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Wednesday, 31 October, 2001, 12:22 GMT
Australia defends asylum stance
HMAS Manoora off Nauru
Australia is sending migrants to Pacific neighbours
Australia's policy of turning away asylum seekers trying to enter the country by boat is paying off, the country's immigration minister has said.

Philip Ruddock said the country must keep its "nerve", despite international criticism for turning away about 1,500 refugees in the last two months.


If we weaken our resolve in these matters where is the limit?

Philip Ruddock, Immigration Minister
He said intelligence reports had estimated that 12,000 people would try to enter Australia illegally this year, but only 4,000 had got in so far.

On Wednesday the main opposition leader Kim Beazley said his Labor party would be just as tough in guarding Australia's coast against asylum seekers.

"Our security also requires that we protect Australia's borders," he said. "People smugglers are criminals and must be hounded out of the business."

Mr Beazley was making a major campaign speech ahead of the general election on 10 November. His main focus was on his spending plans for jobs, education and health.

Navy patrols

Labor has been closing the gap with Prime Minister John Howard's conservative coalition. At the start of the campaign, Mr Howard had a strong lead in the opinion polls following his tough stance on asylum seekers.

Labor leader Kim Beazley
Kim Beazley: Backing tough line
The issue came to the forefront in August when the government refused entry to 433 mainly Afghan migrants rescued by a Norwegian freighter from a sinking Indonesian boat.

Since then Australia has been turning away boatloads of asylum seekers. Many are escorted back to international waters by navy patrols.

Those who refuse to turn back are shipped to detention camps on the Pacific island states of Nauru and Papua New Guinea to have their asylum claims processed. Both countries are major recipients of Australian aid.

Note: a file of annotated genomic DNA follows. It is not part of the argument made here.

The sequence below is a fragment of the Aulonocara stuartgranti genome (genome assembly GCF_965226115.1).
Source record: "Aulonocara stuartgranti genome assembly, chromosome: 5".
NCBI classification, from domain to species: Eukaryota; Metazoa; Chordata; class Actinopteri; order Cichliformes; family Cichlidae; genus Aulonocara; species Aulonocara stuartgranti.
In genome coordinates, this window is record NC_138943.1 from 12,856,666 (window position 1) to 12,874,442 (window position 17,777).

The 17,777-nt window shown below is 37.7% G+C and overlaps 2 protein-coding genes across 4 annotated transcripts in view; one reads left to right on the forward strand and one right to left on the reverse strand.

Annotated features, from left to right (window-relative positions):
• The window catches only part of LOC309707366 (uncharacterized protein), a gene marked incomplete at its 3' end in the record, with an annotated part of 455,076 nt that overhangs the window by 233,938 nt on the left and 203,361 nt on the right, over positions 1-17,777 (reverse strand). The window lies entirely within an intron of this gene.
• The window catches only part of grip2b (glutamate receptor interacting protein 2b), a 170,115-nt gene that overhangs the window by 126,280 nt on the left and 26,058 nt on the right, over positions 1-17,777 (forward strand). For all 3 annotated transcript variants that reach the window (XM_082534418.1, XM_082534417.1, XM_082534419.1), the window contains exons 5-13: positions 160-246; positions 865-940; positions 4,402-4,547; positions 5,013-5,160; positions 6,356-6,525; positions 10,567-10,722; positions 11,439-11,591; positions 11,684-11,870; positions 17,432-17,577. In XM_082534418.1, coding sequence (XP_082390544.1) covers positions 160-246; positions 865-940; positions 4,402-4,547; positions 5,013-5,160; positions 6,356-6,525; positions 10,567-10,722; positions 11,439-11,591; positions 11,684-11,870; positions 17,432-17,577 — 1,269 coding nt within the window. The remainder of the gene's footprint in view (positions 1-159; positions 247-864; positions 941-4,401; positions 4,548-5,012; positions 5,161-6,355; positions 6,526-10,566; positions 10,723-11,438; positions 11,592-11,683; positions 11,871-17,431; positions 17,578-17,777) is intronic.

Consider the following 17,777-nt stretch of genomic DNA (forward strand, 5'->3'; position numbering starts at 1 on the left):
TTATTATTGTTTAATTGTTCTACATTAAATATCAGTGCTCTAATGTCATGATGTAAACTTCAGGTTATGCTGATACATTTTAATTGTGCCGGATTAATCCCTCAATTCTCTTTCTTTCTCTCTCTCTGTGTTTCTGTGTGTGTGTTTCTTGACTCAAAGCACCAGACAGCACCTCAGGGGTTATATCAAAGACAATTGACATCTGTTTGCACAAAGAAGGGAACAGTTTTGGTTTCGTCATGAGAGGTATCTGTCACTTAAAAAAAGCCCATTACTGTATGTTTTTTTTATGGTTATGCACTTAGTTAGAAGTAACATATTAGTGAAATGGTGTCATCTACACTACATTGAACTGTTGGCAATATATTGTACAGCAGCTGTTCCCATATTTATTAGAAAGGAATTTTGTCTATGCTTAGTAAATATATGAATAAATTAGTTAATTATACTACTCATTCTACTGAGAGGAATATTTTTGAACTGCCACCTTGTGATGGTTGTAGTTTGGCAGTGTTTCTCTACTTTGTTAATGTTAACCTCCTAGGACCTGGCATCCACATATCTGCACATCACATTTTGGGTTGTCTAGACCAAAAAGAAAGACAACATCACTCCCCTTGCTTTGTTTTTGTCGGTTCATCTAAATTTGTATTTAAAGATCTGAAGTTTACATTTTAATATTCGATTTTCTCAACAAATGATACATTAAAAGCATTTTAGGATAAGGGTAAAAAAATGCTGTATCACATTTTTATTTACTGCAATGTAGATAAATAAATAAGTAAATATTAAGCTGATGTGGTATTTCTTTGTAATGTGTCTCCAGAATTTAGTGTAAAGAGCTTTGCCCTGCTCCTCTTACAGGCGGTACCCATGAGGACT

Mr Ruddock on Wednesday said the policy was deterring some asylum seekers.

Immigration Minister Philip Ruddock
Philip Ruddock: Sticking to asylum policy
"There is a very firm message out there now that people should not come by boat expecting that they're going to reach Australia," he said.

"If we weaken our resolve in these matters where is the limit?"

On Tuesday the Navy rescued about 230 asylum seekers from their sinking boat near Australia's remote Christmas Island in the Indian Ocean. Their asylum claims will be processed but the government has made it clear they are not welcome on the mainland.

Australia is still accepting up to 12,000 asylum seekers a year processed overseas under a resettlement program run by the United Nations refugee agency. (UNHCR).

See also:

30 Oct 01 | Asia-Pacific
Australia rescues sinking refugees
28 Oct 01 | Asia-Pacific
'Hijacked' refugee boat found
26 Oct 01 | Asia-Pacific
Two officers arrested over boat disaster
20 Oct 01 | Asia-Pacific
Australia intercepts asylum boat
15 Oct 01 | Asia-Pacific
Nauru accepts 260 more migrants
21 Sep 01 | Asia-Pacific
Howard's refugee gamble paying off
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